How to do it alone

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Last Saturday night, sitting on a scarred wooden barstool, watching the dimly-lit room fill slowly, I tried to strike a pose that said, “I’m alone on purpose.” At first, I hunched over my Berliner Pilsner and studied the foreign vodka bottles behind the bar, but that felt too lonely. Then I shifted toward the still-empty stage and bobbed my head to the pre-concert filler music, but that felt too forced. I took a small sip from the green bottle and wished I’d come a little later, once the venue was already full.

In high school, I spent a lot of time alone. Yes, I had friends, and yes, I went out with them on the weekends, and yes, we were — and still are — close. But as a certified introvert, I soothed most of my teenage speed bumps by sitting on my bedroom floor and humming along to angsty, deceptively un-poetic garage band rock with feel-good overtones and a lead singer who was high on whine and low on lust. Think “All Time Low.” Think “Fall Out Boy.” Think “Paramore.”

On these evenings, I was completely happy.

I’ve had many moments, though, in the last two and a half years when I’ve missed my high school self. When I’ve huddled under my Urban Outfitters quilt and wondered if my suitemate is out with our friends again, if I’m missing anything important, knowing that I don’t really want to laugh with them at fat women falling through tables on YouTube and yet unable to tap into the same solitary contentment that I thrived on as a teenager.

Don’t get me wrong, I enjoy being social. In fact, I get downright gloomy if I’m cooped up in my room too long. It’s just that I would much rather take my watery Tricolor Tortellini Soup with an off-syllabus novel than with a friend who’s thinking mostly about what she’ll say in section twenty minutes later.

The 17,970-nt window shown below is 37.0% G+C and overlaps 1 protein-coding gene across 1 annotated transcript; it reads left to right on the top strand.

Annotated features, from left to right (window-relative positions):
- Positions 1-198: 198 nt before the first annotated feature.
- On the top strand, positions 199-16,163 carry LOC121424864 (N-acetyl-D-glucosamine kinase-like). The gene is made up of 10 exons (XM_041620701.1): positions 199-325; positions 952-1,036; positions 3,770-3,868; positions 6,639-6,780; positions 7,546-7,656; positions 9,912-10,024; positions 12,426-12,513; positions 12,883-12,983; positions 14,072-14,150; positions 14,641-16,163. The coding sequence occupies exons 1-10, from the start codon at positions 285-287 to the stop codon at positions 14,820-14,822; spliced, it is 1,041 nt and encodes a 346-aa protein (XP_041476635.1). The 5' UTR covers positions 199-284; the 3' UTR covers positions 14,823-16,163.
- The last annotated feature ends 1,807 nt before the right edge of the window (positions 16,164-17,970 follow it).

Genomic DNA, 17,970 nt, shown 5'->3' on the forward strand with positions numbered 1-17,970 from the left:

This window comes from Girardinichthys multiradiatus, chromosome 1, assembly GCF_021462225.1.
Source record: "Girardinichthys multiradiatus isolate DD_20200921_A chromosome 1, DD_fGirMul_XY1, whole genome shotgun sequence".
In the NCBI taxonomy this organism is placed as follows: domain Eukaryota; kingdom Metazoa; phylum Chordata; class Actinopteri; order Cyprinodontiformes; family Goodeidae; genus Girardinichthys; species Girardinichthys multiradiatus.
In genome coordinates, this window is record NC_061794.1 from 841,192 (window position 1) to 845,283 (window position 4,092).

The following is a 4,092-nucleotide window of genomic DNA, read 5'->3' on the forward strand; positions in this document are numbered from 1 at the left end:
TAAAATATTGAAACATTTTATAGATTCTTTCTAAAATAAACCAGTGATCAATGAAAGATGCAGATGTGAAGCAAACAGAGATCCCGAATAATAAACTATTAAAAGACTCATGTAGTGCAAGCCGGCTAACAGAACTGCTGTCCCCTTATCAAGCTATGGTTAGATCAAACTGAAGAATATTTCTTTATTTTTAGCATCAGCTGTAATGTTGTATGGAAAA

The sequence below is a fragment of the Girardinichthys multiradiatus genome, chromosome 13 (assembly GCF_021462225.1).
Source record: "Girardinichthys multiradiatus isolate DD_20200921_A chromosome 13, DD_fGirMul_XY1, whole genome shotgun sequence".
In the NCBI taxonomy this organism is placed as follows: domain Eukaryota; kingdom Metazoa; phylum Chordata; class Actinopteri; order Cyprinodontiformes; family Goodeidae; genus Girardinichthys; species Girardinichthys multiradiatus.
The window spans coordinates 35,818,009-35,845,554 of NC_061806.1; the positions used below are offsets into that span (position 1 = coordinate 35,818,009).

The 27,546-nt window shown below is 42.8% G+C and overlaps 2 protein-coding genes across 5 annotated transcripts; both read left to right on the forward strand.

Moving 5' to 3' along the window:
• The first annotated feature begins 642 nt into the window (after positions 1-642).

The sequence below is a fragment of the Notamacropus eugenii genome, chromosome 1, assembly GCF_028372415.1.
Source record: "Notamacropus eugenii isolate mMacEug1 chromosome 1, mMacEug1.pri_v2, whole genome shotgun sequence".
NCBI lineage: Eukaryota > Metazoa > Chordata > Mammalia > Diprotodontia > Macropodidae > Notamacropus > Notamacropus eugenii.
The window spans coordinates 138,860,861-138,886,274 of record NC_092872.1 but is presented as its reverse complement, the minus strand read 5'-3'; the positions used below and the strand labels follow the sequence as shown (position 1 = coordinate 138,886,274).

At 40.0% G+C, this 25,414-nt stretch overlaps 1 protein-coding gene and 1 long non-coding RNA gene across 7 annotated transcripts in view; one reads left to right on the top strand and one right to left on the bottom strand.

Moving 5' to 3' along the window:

I wanted my social life to be a choice again, not an inundation.

So last Saturday, I was determined to choose aloneness over loneliness, and I was determined not to let the fact that I was young, or female, or homesick, or introverted keep me cooped up in my room. I did a Google search of bars with live music, and after some YouTube sleuthing, I settled on Magnet Club in Kreuzberg where an indie rock band from New Jersey was playing at midnight.

Which is how I ended up on this barstool last Saturday night in a neighborhood of Berlin I hadn’t yet seen in the daylight with a self-imposed two drink maximum and just a hint of mascara. After a bit more wriggling, I found a comfortable, casual pose with my elbows on the bar behind me, beer in one hand, and I tried to tune out the voices in my head.

‘What the hell am I doing here?’ I wondered. ‘When will the band go on? Is everyone looking at me? Should I have told that guy I was traveling alone? I think he’s high on something. Are those people speaking English? I should talk to them. Thank God, they’re nice. I hope I’m not ruining their evening. Maybe I should find a more hidden spot against the wall over there. But someone might take my stool and then I couldn’t come back.’

Finally, after an hour, the premixed filler music faded and the whole dark room turned toward the stage. As “The Static Jacks” struck their first punk-pop chords, my frantic self-doubt shrank to a muted grumble, and by the time they reached the chorus, I had been transported back to my high school bedroom. Only this time I was drinking a beer in a club near the Spree in Berlin.

I was completely happy.

I stayed through the set and decided to leave once the second act, a French electro-pop group, took the stage. Downing the last of my second beer, I excused myself from the Aryan banker who’d been shouting over the music at me and I stepped back into the night. Once I crossed the iced-over river and boarded the S-Bahn back to Hackescher Markt, I realized that most of the voices in my head had disappeared completely. All that was left were the quiet conversations of young Berliners on the elevated train and the lingering strains of upbeat angst:

“And not tonight, not ever/Let me go/’Cause sometimes I just need to find a new way through the door/And I got no clue/how to do it alone…”

Well guess what, “Static Jacks.” I’m learning.

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